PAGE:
Surprisingly, the Supreme Court has never come down with a blanket statement concerning the constitutionality of rent control.  It has upheld rent regulations under particular circumstances (wartime emergencies, for example), and declined to strike down others because of problems with the legal theories under which they were challenged.  It should not be unreasonable to expect the Court at least to direct the Second Circuit to listen to Jim Harmon’s due process argument.


Atlantic Legal Foundation Files Amicus Brief in Support of Harmon Rent Control Challenge

 

No. 11-496
_______________________________________________
IN  TH E
Supreme Court of the United States
JAMES D. HARMON, JR. and JEANNE HARMON,
Petitioners,
v.
JONATHAN L. KIMMEL, in his official capacity as
MEMBER AND CHAIR OF THE NEW YORK CITY
RENT GUIDELINES BOARD, et al.,
Respondents.
ON PETITION FOR WRIT OF CERTIORARI
TO THE UNITED STATES COURT OF APPEALS
FOR THE SECOND CIRCUIT

Early Support for the Harmons From Prof. Richard Epstein

 

March 15, 2011

The Follies of Rent Control

Our federal courts have made a pig’s ear of property rights.


In my previous column for Defining Ideas, I wrote about a decision that caught the imagination of just about everyone from all sides of the political spectrum. What legal protections should be afforded to the family of Lance Corporal Matthew Snyder for the gratuitous abuse that it suffered at the hands of the Westboro Baptist Church?


This week I am moving on to something different—a case seeking, at this late date, to upset the rent stabilization law (RSL) of that notable housing mecca, New York City. Harmon v. Markus is so utterly insignificant in the grand scheme of things that the Court of Appeals for the Second Circuit dispatched it by a summary order on March 8, 2011, without precedential effect, less than two weeks after the oral argument. I only learned about the case because I met for the first and only time with the losing party, the property “owner” Jim Harmon, at lunch about a week before his oral argument. None of my sage words of advice made the slightest bit of difference, of course, to his untimely judicial annihilation. The court’s short and uninspired opinion was undeniably correct as a matter of current constitutional law. But for that very reason, it was also hopelessly defective as a matter of constitutional theory. Some account of how the Second Circuit decided the case, and how it should have decided it, gives ample testimony to the moribund state of modern federal constitutional law, particularly in the area of property rights.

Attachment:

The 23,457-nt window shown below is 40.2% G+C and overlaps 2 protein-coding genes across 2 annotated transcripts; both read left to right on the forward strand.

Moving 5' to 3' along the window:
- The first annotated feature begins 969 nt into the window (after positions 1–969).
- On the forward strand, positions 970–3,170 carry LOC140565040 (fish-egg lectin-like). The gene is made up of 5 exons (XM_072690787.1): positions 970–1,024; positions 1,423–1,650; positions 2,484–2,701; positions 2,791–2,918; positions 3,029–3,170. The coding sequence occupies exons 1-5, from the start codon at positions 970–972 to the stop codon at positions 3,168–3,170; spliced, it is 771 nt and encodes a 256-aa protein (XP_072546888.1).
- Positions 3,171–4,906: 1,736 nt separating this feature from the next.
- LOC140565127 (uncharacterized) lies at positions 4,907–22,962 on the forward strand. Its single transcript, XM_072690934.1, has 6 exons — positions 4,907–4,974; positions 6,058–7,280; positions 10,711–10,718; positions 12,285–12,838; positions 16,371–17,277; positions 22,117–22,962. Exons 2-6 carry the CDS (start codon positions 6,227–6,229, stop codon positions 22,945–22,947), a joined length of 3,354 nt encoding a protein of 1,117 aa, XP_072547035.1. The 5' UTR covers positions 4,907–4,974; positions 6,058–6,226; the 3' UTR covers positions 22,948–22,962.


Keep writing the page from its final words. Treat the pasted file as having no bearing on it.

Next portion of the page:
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Two Years Later, Court Denies Harmon Rent Control Challenge

 

10-1126-cv
Harmon v. Markus
UNITED STATES COURT OF APPEALS
FOR THE SECOND CIRCUIT
SUMMARY ORDER
RULINGS BY SUMMARY ORDER DO NOT HAVE PRECEDENTIAL EFFECT.  CITATION TO
A SUMMARY ORDER FILED ON OR AFTER JANUARY 1, 2007, IS PERMITTED AND IS
GOVERNED BY FEDERAL RULE OF APPELLATE PROCEDURE 32.1 AND THIS COURT’S
LOCAL RULE 32.1.1.  WHEN CITING A SUMMARY ORDER IN A DOCUMENT FILED WITH
THIS COURT, A PARTY MUST CITE EITHER THE FEDERAL APPENDIX OR AN ELECTRONIC
DATABASE (WITH THE NOTATION “SUMMARY ORDER”).  A PARTY CITING A SUMMARY
ORDER MUST SERVE A COPY OF IT ON ANY PARTY NOT REPRESENTED BY COUNSEL.
At a stated term of the United States Court of Appeals for the Second Circuit, held at the
Daniel Patrick Moynihan Courthouse, 500 Pearl Street, in the City of New York, on the 8th day
of  March, two thousand eleven.